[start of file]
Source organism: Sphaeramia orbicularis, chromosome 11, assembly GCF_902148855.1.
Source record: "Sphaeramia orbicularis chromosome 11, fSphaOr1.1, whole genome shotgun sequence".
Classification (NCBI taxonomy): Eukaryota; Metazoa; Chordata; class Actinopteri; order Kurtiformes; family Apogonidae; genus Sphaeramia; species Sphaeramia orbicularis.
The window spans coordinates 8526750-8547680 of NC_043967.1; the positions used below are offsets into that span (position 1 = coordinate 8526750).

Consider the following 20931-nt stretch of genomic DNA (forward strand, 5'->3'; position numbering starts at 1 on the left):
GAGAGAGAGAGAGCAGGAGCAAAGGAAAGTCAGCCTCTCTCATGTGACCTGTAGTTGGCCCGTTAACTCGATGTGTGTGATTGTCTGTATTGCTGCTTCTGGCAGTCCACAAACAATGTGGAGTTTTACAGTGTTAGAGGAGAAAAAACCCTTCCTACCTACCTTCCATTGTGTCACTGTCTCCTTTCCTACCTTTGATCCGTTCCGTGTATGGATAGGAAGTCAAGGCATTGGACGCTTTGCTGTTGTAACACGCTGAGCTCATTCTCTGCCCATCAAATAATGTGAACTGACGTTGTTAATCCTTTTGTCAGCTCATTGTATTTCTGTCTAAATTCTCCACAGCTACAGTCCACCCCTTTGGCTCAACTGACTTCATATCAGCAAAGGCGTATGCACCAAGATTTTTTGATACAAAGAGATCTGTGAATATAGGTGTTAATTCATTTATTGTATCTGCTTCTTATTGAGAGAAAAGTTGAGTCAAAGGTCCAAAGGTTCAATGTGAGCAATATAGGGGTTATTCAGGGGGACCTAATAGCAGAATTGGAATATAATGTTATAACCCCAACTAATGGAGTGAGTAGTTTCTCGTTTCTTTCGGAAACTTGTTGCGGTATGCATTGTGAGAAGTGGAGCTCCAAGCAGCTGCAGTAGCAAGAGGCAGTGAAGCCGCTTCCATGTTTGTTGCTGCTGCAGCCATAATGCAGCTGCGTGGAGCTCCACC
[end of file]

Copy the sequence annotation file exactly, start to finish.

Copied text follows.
Source organism: Sphaeramia orbicularis, chromosome 11, assembly GCF_902148855.1.
Source record: "Sphaeramia orbicularis chromosome 11, fSphaOr1.1, whole genome shotgun sequence".
Classification (NCBI taxonomy): Eukaryota; Metazoa; Chordata; class Actinopteri; order Kurtiformes; family Apogonidae; genus Sphaeramia; species Sphaeramia orbicularis.
The window spans coordinates 8526750-8547680 of NC_043967.1; the positions used below are offsets into that span (position 1 = coordinate 8526750).

Consider the following 20931-nt stretch of genomic DNA (forward strand, 5'->3'; position numbering starts at 1 on the left):
GAGAGAGAGAGAGCAGGAGCAAAGGAAAGTCAGCCTCTCTCATGTGACCTGTAGTTGGCCCGTTAACTCGATGTGTGTGATTGTCTGTATTGCTGCTTCTGGCAGTCCACAAACAATGTGGAGTTTTACAGTGTTAGAGGAGAAAAAACCCTTCCTACCTACCTTCCATTGTGTCACTGTCTCCTTTCCTACCTTTGATCCGTTCCGTGTATGGATAGGAAGTCAAGGCATTGGACGCTTTGCTGTTGTAACACGCTGAGCTCATTCTCTGCCCATCAAATAATGTGAACTGACGTTGTTAATCCTTTTGTCAGCTCATTGTATTTCTGTCTAAATTCTCCACAGCTACAGTCCACCCCTTTGGCTCAACTGACTTCATATCAGCAAAGGCGTATGCACCAAGATTTTTTGATACAAAGAGATCTGTGAATATAGGTGTTAATTCATTTATTGTATCTGCTTCTTATTGAGAGAAAAGTTGAGTCAAAGGTCCAAAGGTTCAATGTGAGCAATATAGGGGTTATTCAGGGGGACCTAATAGCAGAATTGGAATATAATGTTATAACCCCAACTAATGGAGTGAGTAGTTTCTCGTTTCTTTCGGAAACTTGTTGCGGTATGCATTGTGAGAAGTGGAGCTCCAAGCAGCTGCAGTAGCAAGAGGCAGTGAAGCCGCTTCCATGTTTGTTGCTGCTGCAGCCATAATGCAGCTGCGTGGAGCTCCACC